So this year, I found that I was bracing myself for April to be another bad month. This is why I picked this month to blog every day. Making myself do something daily that I enjoy has helped get me through the sad anniversaries. Now, there are under 2 hours left of the month, and I think we have come out mostly unscathed. I say “mostly” because the month has not been great. There were some happy things, and some fun things, but also a few bad things of varying scales. I don’t even really want to get into it now. (Really, I don’t tend to think of myself as superstitious, but I find myself not wanting to jinx things. So it would seem that I am superstitious. Also tired.)

So, I bid good-bye to the cruellest month. Next month promises to be a full, and hopefully less thorny, one.


The thorns of April.

Curses. Foiled again.

Really, I just wanted to use that post title. (Because I have these photos of foil.)

All the same time, I am feeling cranky, and somewhat thwarted in my efforts to be productive. I have too many pokers in the fire. I have 2 conferences coming up next month for which I am involved in 4 total presentations (3 posters and 1 talk). Two of the posters are on my own research, and the others on the group research, in which I am also heavily involved. Plus I am working on finishing up a paid annotation gig. You’d think this would make me too busy to agree to various school volunteer things, but I am a sucker, so I helped out at the book fair at the school today, and am also going on a field trip with Theo’s class next week. In any case, I have a lot of work to do tonight, so can’t spare the time to work on the post I’ve been hoping to write.

But I am happy to have this excuse to share these photos I took with my macro lens set up. (Seriously, I think I may milk a couple dozen posts out of the many photos I managed to take wandering around my mother-in-law’s house and garden while the kids played.)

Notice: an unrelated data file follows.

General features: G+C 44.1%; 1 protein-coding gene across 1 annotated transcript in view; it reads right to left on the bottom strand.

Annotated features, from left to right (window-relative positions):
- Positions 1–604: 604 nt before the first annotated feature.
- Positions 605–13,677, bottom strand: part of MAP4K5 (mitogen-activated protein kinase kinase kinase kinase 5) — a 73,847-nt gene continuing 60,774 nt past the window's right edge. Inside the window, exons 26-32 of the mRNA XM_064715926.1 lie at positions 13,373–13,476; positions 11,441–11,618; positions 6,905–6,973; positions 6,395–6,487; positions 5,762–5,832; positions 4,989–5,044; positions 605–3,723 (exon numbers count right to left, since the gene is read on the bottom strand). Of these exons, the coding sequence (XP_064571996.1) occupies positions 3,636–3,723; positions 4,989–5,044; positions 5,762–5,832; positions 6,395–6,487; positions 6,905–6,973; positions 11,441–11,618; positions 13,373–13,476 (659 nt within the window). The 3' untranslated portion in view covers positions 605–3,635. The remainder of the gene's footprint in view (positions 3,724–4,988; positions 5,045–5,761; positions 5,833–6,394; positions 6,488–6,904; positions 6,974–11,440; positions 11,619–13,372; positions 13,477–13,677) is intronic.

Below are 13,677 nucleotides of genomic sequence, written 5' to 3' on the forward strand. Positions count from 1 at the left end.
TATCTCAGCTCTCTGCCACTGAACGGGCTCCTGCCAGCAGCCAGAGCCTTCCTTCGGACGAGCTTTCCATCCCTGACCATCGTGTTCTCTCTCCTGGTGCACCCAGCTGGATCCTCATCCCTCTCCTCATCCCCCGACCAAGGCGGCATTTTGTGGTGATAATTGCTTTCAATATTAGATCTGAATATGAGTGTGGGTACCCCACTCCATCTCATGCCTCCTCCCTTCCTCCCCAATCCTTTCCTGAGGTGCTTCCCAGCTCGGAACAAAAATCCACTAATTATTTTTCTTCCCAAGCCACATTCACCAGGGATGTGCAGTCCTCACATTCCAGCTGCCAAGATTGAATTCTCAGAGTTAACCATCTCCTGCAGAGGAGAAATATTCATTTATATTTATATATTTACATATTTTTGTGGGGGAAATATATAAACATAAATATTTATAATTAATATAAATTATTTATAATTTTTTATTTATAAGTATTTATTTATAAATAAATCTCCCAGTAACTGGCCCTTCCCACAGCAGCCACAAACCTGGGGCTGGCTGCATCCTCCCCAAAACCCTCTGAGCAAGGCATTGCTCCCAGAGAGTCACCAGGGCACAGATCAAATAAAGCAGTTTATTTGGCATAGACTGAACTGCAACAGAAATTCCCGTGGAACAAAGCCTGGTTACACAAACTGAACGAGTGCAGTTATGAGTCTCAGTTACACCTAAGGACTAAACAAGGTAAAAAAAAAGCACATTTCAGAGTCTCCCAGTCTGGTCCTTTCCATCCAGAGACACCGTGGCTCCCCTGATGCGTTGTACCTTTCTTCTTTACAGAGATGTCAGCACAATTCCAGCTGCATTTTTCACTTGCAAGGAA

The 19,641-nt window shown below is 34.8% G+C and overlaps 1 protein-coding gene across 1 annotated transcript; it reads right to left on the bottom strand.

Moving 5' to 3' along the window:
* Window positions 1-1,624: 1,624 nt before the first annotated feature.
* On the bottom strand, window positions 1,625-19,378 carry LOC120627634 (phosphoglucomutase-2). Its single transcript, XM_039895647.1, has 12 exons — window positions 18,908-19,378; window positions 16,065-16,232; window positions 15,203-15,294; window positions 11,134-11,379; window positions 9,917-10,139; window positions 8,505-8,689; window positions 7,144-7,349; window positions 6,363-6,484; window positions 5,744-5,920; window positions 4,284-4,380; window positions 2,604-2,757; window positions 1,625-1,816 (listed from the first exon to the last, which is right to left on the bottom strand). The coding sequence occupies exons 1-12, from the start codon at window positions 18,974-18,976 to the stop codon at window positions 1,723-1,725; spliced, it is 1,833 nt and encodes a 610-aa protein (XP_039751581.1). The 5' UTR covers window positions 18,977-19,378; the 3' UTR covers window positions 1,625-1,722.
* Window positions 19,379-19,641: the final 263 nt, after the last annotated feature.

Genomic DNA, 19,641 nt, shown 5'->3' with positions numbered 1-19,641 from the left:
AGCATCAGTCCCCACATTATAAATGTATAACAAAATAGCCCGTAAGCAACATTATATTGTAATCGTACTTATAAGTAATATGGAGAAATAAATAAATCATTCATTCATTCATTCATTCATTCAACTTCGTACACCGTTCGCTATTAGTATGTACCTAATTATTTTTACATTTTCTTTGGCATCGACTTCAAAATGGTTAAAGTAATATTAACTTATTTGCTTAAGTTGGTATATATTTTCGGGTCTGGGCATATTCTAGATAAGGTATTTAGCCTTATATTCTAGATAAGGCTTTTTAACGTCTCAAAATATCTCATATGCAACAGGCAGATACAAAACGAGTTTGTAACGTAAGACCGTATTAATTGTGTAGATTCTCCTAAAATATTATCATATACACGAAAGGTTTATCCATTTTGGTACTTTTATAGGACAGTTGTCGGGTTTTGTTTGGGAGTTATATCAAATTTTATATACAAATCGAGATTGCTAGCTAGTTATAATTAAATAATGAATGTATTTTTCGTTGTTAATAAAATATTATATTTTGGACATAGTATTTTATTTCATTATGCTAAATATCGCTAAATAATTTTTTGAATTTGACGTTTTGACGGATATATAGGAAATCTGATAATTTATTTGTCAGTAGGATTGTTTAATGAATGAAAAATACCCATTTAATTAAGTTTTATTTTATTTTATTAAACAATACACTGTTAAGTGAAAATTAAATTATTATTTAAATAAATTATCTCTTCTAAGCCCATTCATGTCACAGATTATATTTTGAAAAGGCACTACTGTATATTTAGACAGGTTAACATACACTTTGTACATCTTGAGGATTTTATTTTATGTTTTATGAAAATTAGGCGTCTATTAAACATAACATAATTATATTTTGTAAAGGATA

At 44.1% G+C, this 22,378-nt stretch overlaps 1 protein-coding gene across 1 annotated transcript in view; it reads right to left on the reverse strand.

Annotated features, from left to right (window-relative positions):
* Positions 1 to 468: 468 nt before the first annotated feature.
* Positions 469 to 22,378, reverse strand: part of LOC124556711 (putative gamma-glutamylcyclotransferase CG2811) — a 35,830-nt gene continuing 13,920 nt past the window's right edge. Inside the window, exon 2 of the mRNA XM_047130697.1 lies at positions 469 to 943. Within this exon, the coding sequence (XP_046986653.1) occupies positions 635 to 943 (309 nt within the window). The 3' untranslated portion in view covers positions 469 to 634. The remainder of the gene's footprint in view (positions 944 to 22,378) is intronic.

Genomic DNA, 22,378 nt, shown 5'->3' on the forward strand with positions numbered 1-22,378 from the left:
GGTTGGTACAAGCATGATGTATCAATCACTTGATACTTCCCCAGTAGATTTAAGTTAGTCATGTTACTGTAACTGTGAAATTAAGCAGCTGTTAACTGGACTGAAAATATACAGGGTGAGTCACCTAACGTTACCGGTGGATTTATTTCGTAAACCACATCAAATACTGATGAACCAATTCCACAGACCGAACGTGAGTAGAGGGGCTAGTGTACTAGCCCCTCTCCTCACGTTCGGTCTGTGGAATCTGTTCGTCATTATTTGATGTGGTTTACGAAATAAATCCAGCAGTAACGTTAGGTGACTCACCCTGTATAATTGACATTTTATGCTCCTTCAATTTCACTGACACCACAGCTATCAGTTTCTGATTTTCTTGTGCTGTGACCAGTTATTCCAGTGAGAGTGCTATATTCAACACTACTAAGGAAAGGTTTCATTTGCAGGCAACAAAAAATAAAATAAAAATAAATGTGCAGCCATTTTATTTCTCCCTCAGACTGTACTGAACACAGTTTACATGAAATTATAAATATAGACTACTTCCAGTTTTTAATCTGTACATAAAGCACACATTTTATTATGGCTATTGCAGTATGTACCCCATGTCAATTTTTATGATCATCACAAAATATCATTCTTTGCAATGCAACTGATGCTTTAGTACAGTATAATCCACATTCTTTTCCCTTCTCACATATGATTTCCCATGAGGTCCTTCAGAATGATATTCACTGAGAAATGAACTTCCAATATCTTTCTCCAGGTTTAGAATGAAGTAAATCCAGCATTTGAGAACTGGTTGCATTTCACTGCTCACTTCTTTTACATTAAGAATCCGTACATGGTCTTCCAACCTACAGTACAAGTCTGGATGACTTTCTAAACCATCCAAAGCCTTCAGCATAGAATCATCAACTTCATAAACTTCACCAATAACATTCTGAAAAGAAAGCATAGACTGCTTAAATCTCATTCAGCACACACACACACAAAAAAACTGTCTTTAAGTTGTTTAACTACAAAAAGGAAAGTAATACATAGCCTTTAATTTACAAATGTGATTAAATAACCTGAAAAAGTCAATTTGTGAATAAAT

unfurling

We went down to my mother-in-law’s for a few days this past week. (It was April vacation week for the kids’ school, and we had planned to be there with my mother-in-law for her eye surgery.) I was quite pleased that I thought to bring the lens and extension tubes that allow me to take macro shots with my camera.

My mother-in-law’s yard and garden was full of plants that were just waking up in the warmth of the late April days. (Spring was delayed down there, as well, due to the prolonged and bitter cold winter.)

I had a lot of fun taking photos around the yard, while the kids played.

I got a few shots in the late afternoon. The macro shots are tricky, and need plenty of light.

It’s also hit or miss whether I can keep my target in focus, especially when I am standing, and pointing up into the leaves of an overhanging tree branch.

I’m not really sure why I haven’t much remembered to take macro shots lately. I guess that when I am home, I don’t as often think to take photos. (I’ve noticed this before.)

Walking around with my camera, I saw details that I might otherwise have overlooked. Looking through the resulting photos, I was really charmed by the character of the fresh new leaves.

faking it

I’ve been taking violin lessons for quite a few years now. (I’m not really sure how to count the years, given the big interruptions. I started 11 years ago, but maybe missed 4 of those years I also don’t know how my progress in those “on” years counts, given that there have been quite a few slowdowns and interruptions.) In any case, I consider myself to be an intermediate player. Mostly, I have played classical music with my teacher. Last year, after my experience playing fiddle along with the American folksongs performed by the elementary school, I felt the urge to explore fiddling a bit more. I bought a couple of books: 1 on Celtic fiddling, and one on bluegrass fiddling. Each came with a CD. I started with the Celtic book/CD, and it was complicated enough that I decided to just stick with that. I’ve been enjoying playing songs from it for the past year or so, on my own, in addition to the classical music that I work on with my teacher. I never got around to cracking open the bluegrass book.